The history of the Bran castle doesn’t really suggest much in terms of vampires and all the other fantastic elements described in the novel…so what’s the connection and why is it known as Dracula’s castle? Well…that has a bit to do with Vlad the Impaler who ruled Transylvania for a period and was known as a very cruel person. His bad reputation was influenced by the horrible way in which he handled a conflict in 1459 when he killed hundreds and burned down entire villages.
View in galleryThe views of the surroundings can be admired from various strategic point throughout the castleView in galleryIn essence, the castle in its current state is a huge residence with lots of previous decorationsView in galleryThe interior of the castle is decorated with numerous sculptures, statues and military ornaments
Vlad the Impaler didn’t have a significant role in the history of the castle which back then served as a fortress. It was actually his father who’s surname was Dracul that actually inspired the name of the fictional character we’re all familiar with. The author avoids making a clear correlation between his fictional character and the Romanian ruler, a number of details point towards them being one and the same.
View in galleryThe castle is divided into several sections. This is a part of the military quartersView in galleryStaircases with walls and ceilings that curve around them link the various floorsView in galleryThe living quarters are decorated in a more welcoming manner. using a lot of wood
Dracula became the main character in Bram Stoker’s novel which was published in England in 1897. He was described as a being a count in a region called Transylvania who lived in a castle perched on top of a tall cliff in the Carpathian Mountains. Even though the author never visited Romania prior to releasing the novel and the castle described in the book looks nothing like the Bran Castle, this building is the only one that vaguely matches the description so it became the real life Dracula’s Castle.
View in galleryThe furniture pieces are the ones collected by Queen Mary during the time when the castle was her homeView in galleryOrnamental motifs are carved out in the furniture or painted on the massive ceiling beamsView in galleryThe original furniture and artwork along with some of the accessories were preserved and are now showed in the museumView in galleryVisitors can travel back in time and picture how the royal family lived here a long time ago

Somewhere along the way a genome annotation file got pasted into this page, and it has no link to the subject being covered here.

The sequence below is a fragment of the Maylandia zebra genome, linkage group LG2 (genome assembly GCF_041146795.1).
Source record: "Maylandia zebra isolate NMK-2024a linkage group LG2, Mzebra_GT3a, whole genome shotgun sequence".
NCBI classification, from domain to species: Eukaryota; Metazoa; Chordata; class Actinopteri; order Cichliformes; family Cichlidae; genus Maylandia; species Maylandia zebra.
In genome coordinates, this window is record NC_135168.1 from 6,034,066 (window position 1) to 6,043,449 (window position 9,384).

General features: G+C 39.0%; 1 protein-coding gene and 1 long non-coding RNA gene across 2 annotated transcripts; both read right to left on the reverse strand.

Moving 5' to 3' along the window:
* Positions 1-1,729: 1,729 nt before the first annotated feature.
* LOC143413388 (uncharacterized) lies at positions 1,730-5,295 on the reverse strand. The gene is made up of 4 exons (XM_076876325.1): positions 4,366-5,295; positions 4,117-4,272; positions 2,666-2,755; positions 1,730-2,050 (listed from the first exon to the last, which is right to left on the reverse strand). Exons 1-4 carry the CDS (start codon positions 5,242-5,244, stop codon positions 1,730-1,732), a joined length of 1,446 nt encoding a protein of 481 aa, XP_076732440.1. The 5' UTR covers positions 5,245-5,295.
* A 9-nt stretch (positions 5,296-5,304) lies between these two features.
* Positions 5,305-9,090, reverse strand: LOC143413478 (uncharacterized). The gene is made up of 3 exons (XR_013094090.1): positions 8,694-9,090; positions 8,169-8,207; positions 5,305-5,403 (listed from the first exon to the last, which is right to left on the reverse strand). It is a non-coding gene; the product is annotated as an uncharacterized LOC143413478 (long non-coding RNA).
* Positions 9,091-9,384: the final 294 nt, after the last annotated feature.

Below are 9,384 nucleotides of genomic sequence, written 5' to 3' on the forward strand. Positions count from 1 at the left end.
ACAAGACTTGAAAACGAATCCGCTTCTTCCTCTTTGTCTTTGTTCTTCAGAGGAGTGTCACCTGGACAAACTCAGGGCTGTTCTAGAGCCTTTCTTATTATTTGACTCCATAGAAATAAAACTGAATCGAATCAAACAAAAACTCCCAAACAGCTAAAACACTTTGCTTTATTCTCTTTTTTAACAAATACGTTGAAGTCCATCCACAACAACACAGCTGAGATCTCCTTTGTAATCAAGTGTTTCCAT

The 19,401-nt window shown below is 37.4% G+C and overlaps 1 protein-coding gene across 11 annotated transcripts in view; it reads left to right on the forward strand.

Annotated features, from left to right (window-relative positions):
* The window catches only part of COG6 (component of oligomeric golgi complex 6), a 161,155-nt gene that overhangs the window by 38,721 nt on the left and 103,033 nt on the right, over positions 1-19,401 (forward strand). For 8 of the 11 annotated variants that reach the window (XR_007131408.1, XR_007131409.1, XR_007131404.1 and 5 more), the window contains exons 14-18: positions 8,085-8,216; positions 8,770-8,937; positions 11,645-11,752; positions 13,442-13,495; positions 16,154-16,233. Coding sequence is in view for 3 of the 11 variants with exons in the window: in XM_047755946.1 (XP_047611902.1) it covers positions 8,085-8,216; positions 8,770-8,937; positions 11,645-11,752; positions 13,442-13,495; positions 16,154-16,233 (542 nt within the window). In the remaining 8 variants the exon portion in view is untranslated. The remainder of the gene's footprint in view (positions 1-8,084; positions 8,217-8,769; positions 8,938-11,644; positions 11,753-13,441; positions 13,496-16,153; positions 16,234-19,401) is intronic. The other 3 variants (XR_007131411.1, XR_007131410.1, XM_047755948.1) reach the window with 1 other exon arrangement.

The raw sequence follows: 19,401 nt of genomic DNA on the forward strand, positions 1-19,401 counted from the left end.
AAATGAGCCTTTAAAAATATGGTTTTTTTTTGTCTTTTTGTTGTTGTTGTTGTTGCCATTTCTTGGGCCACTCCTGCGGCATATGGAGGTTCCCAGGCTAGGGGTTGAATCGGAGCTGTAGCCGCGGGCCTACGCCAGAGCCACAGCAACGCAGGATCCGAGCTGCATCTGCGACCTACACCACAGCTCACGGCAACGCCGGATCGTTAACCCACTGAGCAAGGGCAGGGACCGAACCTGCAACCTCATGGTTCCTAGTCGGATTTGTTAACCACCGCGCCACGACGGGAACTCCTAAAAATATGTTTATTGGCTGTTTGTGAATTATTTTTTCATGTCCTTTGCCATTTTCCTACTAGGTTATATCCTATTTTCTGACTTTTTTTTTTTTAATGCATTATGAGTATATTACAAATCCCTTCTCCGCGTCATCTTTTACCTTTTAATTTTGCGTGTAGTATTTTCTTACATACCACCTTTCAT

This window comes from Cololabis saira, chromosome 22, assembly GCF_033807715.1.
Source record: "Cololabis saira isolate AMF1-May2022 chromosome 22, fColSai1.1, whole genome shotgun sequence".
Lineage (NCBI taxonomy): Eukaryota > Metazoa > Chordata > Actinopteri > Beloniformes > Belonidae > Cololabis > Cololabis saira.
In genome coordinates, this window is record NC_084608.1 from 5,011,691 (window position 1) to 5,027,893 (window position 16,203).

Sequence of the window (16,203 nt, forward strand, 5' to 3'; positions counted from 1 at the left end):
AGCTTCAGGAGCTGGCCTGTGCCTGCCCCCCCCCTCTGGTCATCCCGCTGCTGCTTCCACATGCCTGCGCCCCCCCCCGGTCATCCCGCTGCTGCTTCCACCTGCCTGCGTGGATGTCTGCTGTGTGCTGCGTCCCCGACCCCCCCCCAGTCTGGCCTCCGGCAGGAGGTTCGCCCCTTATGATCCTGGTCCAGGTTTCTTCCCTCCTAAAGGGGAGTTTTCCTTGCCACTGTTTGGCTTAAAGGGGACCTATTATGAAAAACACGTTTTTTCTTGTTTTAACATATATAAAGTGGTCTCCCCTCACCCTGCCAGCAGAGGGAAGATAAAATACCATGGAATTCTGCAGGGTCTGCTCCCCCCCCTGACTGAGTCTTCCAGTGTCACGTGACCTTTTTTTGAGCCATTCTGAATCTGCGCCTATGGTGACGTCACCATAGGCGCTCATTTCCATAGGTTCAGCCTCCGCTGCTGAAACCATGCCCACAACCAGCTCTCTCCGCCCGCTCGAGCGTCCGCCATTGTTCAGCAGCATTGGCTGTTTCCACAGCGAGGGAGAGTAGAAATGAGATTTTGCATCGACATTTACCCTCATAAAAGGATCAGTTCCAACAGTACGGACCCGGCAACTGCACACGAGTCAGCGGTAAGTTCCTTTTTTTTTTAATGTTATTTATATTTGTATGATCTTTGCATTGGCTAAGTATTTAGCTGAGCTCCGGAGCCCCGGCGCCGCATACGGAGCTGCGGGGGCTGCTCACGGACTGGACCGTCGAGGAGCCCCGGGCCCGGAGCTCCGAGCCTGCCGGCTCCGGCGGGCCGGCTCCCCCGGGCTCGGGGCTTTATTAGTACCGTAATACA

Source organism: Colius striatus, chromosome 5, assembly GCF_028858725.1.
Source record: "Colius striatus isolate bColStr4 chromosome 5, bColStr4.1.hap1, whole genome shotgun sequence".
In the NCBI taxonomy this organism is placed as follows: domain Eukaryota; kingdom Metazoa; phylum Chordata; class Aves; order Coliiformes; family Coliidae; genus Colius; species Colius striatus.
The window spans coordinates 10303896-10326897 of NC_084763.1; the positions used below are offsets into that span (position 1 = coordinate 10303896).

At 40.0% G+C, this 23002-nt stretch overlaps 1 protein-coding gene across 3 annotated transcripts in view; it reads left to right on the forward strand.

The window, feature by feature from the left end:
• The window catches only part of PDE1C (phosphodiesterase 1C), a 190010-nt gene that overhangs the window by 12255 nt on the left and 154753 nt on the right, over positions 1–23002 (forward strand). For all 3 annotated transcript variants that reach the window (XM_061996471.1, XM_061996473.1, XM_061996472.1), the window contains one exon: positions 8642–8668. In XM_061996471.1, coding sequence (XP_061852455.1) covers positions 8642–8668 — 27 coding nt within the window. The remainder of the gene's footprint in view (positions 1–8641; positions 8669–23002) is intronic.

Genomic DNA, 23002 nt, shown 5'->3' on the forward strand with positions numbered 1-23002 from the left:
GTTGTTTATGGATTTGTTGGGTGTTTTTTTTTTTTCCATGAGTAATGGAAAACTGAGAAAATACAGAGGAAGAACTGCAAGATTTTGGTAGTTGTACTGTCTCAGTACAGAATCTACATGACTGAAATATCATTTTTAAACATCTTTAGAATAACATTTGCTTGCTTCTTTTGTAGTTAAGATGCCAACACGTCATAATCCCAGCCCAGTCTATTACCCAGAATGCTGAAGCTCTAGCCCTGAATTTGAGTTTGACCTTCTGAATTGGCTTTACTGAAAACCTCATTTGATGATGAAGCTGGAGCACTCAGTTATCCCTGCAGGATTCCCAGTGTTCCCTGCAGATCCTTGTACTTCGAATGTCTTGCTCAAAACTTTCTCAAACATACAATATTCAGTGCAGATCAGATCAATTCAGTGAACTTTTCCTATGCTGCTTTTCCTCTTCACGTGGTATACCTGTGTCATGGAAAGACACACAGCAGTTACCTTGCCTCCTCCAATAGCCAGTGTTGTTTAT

The architecture and design of the real life Dracula’s Castle
In its initial form, the castle served as a fortress and had the shape of an irregular tetragon. Numerous modifications were made to both the structure and the design of the castle. In 1622 the Southern tower was added following plans by prince Gabriel Bethlen and later on a rectangular tower was also added to the East. After that, in the period between 1883 and 1886 the roof of the castle was covered with tiles. The most important restoration was done during 1920 and 1929 when the castle was transformed into the royal residence of Queen Mary and her family. The art and furniture collected by the queen were preserved and later displayed in the museum.
View in galleryThere’s really nothing spooky inside the castle. The rooms are surprisingly cozy and invitingView in galleryEverything is arranged and displayed in a manner meant to look as authentic as possibleView in galleryThis bed is one of the most impressive furniture pieces in the entire castle
The castle of today
Today, the Bran Castle aka Dracula’s castle is a popular touristic destination and a beautiful example of medieval history. Every year visitors from all over the world come to see the castle that supposedly inspired the myth of Dracula and the great novel it’s based on. The period around Halloween is particularly popular because of the theme of this entire legend.
View in galleryThis is one of the corners in King Ferdinand’s bedroom, featuring the original furnitureView in galleryThe library room has an impressive bookcase and the atmosphere inside is calming and mysterious
Powered by WPeMatico